The University of Albany team of Trudi Jacobson, Kelsey O’Brien, Doug Sweet, and Mary Ellen Mallia gave a highly informative presentation on how they are using digital badging to support academic and student affairs initiatives. Presently, they have 70 different involvement markers.
They began the presentation by defining what a digital badge is and how it could be used to recognize formal classroom activities, work skills, and individual knowledge.
They are using it for pathways to success.
For part of the student badging experience, they are using a site called Myinvolvement.org which is powered by CollegiateLink. With the program, students can record their involvement using a smartphone or computer. They would record their involvement:
- attending orientation
- welcome ceremony
- academic events
- programming events
- athletic events
- student organization events
They have developed an ecosystem around:
- purple & gold
More information can be found on their get involved page.
When building badges, they focused on developing the criteria for the badge as well as making the badge look good.
After building the badge, they initially began by awarding badges retroactively to students who had already met the criteria.
Student Affairs Badges
Here are some of the badges the University of Albany is awarding:
Badges for Merit – These badges also push out a press release to local papers
- Dean’s List
- President’s List
- Residence Assistant
Career badge – Recognition for advancement in career development.
They are also issuing badges for student leadership training, leadership roles, etc.
Students can earn different badges for meritorious effort in sustainability. These badges are based on knowledge, experience, and co-curricular activity in sustainability. Some of the criteria include attaining a B+ or better grade in two or more sustainability-focused courses. Attending major campus events also count towards the badge.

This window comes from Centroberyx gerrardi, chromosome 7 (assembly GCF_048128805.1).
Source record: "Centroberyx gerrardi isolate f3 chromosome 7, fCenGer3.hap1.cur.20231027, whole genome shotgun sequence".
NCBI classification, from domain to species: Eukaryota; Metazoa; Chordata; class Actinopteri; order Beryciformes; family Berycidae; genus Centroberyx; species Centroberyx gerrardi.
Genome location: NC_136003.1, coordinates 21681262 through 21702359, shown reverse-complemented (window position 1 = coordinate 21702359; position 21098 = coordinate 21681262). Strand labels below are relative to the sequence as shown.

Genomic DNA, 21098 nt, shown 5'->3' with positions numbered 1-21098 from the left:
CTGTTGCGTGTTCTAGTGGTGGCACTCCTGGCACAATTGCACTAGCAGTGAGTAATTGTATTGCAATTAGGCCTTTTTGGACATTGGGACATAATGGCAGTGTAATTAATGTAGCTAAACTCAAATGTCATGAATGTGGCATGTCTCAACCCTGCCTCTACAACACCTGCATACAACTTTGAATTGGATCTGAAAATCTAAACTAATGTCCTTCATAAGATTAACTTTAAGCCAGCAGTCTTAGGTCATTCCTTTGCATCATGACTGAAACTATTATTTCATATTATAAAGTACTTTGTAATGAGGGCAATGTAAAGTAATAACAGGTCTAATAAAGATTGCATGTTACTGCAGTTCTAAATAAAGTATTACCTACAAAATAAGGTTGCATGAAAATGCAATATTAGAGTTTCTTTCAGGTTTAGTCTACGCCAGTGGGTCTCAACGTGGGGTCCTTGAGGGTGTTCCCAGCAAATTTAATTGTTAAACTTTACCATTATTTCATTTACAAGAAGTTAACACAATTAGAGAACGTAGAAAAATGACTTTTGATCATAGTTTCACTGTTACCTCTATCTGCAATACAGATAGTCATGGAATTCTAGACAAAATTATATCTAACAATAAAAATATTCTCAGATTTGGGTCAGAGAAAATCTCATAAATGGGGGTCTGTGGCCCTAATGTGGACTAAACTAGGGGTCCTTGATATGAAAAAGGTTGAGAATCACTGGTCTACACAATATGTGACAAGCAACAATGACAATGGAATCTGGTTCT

To earn a badge, students apply for the badge. Individual offices will review the submission to ensure all criteria has been met.
Once earned, students have the choice to share the badge with others. FERPA rules do apply.
One of the intents of the metaliteracy badge was to increase the ability to work in a digital age. The badges focus on four domains:
The framework is based on the book, Metaliteracy in Practice.
The badging constellation is built upon layers. Quests stack to earn challenge badges. Challenge badges stack to earn content badges. Finally, content badges stack to earn the master badge. There are four master badges:
- Producer and Collaborator
- Master Evaluator
- Digital Citizen
- Empowered Learner
Most of the quests are based on reflective exercises that the library team reviews. Additionally, these quests or activities can be used within academic classes for a grade or extra credit. Instructors can choose activities to use and localize them to the specific class. Librarians work with the interested instructor.
Each quest has an introduction followed by a video. The quest also includes the actual assignment criteria.
In one class, 35% of the grade was based on digital badging activities.
The University of Albany is working on developing a set of digital badging constellations around augmented reality as well as improved health literacy skills.
This was a very informative presentation. I was fascinated with the number of badges already created and the diversity of the badges.
If you want to learn more about this presentation, please drop by the TEI Synergy Center.
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